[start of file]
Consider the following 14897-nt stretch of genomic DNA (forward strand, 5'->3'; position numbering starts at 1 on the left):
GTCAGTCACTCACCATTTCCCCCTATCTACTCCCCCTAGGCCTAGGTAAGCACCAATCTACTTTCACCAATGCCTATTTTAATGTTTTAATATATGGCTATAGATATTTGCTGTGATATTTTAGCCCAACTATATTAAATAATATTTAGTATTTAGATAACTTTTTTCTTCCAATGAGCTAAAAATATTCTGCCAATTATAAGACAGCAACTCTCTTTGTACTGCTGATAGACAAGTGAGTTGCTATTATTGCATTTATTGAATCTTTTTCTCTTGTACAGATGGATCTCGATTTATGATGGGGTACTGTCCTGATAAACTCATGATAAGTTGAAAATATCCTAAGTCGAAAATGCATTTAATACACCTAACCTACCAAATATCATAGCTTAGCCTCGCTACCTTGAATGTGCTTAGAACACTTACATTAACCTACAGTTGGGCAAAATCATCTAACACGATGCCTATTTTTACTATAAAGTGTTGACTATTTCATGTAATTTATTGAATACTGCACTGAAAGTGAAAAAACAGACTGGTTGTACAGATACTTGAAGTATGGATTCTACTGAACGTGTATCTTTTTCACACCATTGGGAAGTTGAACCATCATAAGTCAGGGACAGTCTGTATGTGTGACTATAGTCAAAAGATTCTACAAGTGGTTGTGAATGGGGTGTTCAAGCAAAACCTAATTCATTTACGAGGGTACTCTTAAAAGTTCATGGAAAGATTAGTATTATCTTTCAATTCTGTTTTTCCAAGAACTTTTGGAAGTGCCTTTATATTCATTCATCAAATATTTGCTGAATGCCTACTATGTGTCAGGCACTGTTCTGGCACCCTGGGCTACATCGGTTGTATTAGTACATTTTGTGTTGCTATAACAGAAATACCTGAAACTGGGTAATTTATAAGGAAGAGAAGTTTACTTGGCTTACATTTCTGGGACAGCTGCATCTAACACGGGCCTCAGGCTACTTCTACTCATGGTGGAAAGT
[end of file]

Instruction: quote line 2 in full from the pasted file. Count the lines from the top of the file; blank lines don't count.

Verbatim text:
GTCAGTCACTCACCATTTCCCCCTATCTACTCCCCCTAGGCCTAGGTAAGCACCAATCTACTTTCACCAATGCCTATTTTAATGTTTTAATATATGGCTATAGATATTTGCTGTGATATTTTAGCCCAACTATATTAAATAATATTTAGTATTTAGATAACTTTTTTCTTCCAATGAGCTAAAAATATTCTGCCAATTATAAGACAGCAACTCTCTTTGTACTGCTGATAGACAAGTGAGTTGCTATTATTGCATTTATTGAATCTTTTTCTCTTGTACAGATGGATCTCGATTTATGATGGGGTACTGTCCTGATAAACTCATGATAAGTTGAAAATATCCTAAGTCGAAAATGCATTTAATACACCTAACCTACCAAATATCATAGCTTAGCCTCGCTACCTTGAATGTGCTTAGAACACTTACATTAACCTACAGTTGGGCAAAATCATCTAACACGATGCCTATTTTTACTATAAAGTGTTGACTATTTCATGTAATTTATTGAATACTGCACTGAAAGTGAAAAAACAGACTGGTTGTACAGATACTTGAAGTATGGATTCTACTGAACGTGTATCTTTTTCACACCATTGGGAAGTTGAACCATCATAAGTCAGGGACAGTCTGTATGTGTGACTATAGTCAAAAGATTCTACAAGTGGTTGTGAATGGGGTGTTCAAGCAAAACCTAATTCATTTACGAGGGTACTCTTAAAAGTTCATGGAAAGATTAGTATTATCTTTCAATTCTGTTTTTCCAAGAACTTTTGGAAGTGCCTTTATATTCATTCATCAAATATTTGCTGAATGCCTACTATGTGTCAGGCACTGTTCTGGCACCCTGGGCTACATCGGTTGTATTAGTACATTTTGTGTTGCTATAACAGAAATACCTGAAACTGGGTAATTTATAAGGAAGAGAAGTTTACTTGGCTTACATTTCTGGGACAGCTGCATCTAACACGGGCCTCAGGCTACTTCTACTCATGGTGGAAAGT